Rick’s current Laureate Fellowship from the Australian Research Council started in 2013, and provided another five years of funding to explore the biology of cane toads. This time around, our focus is a bit more defined. At the start of the earlier round of funding (under Rick’s Federation Fellowship), we had to look at a lot of topics, to work out what was going on. We learnt a lot, and when Rick was lucky enough to be awarded the Laureate Fellowship, we took a more focused approach. These days we are mostly looking at the rapid evolutionary changes in toads and their predators.

The field station at Middle Point near Darwin is still our main base, although we also are doing quite a lot of work on cane toads in northeastern New South Wales (a project led by Dr Matt Greenlees). Dr Greg Brown and Dr Michael Crossland are still based at the field station near Fogg Dam, where they have been joined by other postdocs. One of the first was Dr Camila Both. She hails from Brazil, where she studied impacts of invasive bullfrogs on the local fauna. Camila is interested in “personality” in cane toads. We already know that some toads are shy and others are bold, and that difference may have a big effect on how fast a toad disperses, and how vulnerable they are to control efforts. Camila has now returned to Brazil, but we are still working with her (and TEAM BUFO is heading to Brazil in 2016).

Dr Camila Both investigated the behavior of cane toads, from tadpoles through to adults.

Dr Jayna DeVore is from the USA, with extensive research experience on invasion biology and American toads. Jayna is conducting experiments to look at direct environmental effects on cane toad characteristics. For example, does a tadpole’s exposure to chemicals (scents) from predators affect the way it develops? Studies on other amphibian species have revealed strong effects of this type, and Jayna has discovered that the same thing happens with cane toads. Interestingly, toads from different areas respond differently -  in ecological terms, they speak different chemical "languages"!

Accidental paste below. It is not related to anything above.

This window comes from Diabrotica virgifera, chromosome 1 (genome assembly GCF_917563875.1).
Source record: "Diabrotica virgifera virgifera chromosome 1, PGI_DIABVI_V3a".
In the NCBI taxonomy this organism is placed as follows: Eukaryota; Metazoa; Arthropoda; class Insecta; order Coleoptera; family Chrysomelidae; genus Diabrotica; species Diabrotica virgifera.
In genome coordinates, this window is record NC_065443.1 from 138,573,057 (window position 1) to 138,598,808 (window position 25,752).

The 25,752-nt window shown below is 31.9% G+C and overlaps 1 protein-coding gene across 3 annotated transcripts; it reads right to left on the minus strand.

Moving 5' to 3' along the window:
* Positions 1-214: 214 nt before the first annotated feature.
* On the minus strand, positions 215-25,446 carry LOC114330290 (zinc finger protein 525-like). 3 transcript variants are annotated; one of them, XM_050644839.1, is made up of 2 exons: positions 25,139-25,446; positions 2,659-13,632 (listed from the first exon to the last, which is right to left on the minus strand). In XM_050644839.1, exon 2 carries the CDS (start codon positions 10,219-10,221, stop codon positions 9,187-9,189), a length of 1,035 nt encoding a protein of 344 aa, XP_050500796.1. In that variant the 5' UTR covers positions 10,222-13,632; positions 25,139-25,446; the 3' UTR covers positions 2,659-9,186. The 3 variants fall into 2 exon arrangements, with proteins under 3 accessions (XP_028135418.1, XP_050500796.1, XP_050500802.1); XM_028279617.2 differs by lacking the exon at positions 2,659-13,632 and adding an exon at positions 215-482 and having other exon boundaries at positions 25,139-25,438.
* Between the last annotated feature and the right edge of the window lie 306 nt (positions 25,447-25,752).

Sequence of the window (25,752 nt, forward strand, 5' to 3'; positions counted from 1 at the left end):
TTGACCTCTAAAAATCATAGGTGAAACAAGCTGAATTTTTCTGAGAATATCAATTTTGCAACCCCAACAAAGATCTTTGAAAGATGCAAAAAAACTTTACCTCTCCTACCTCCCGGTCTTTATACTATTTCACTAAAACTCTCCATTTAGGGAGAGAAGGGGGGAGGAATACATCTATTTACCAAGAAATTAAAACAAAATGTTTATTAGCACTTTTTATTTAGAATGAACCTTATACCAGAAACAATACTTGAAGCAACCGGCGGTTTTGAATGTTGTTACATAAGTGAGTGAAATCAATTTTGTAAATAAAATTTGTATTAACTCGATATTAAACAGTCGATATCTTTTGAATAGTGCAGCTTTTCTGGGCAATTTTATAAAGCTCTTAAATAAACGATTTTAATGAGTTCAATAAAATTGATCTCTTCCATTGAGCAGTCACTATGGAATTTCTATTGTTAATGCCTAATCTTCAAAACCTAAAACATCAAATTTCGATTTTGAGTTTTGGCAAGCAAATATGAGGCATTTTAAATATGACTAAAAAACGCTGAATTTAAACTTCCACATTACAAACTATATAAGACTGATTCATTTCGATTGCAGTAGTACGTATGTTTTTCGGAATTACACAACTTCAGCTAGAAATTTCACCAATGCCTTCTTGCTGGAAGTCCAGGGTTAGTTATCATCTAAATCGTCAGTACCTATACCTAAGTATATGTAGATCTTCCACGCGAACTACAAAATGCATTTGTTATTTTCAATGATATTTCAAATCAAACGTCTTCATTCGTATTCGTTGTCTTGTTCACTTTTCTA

Dr Jayna DeVore is looking at the ways that local conditions affect the way that a cane toad develops. To conduct her experiments carefully, she needs to have identical replicate containers ... and thus, she needs to have the same amount of leaves in every treatment. So, several years at university and you spend your time weighing leaves ...

And Dr Simon Ducatez is a French ecologist who has worked on all kinds of animals from butterflies through to elephant seals. Birds are his current favourite animals, but we are hoping to change his mind over the next few years as he gets a chance to see some marvellous reptiles and amphibians. Simon has worked closely with Michael Crossland on flexible responses of toad tadpoles to the presence of other tadpoles, and the chemicals they produce.

Dr Simon Ducatez is studying cane toad development and evolution.

     Although she is based at Deakin University in Victoria, Dr Lee Ann Rollins is another central part of TeamBufo. Lee Ann is an expert in the genetics of invasive species, and she (with postdoc Mark Richardson and Ph D student Dan Selechnik) is giving us a new and exciting perspective on the genetic changes that have driven the rapid evolution of cane toads in Australia.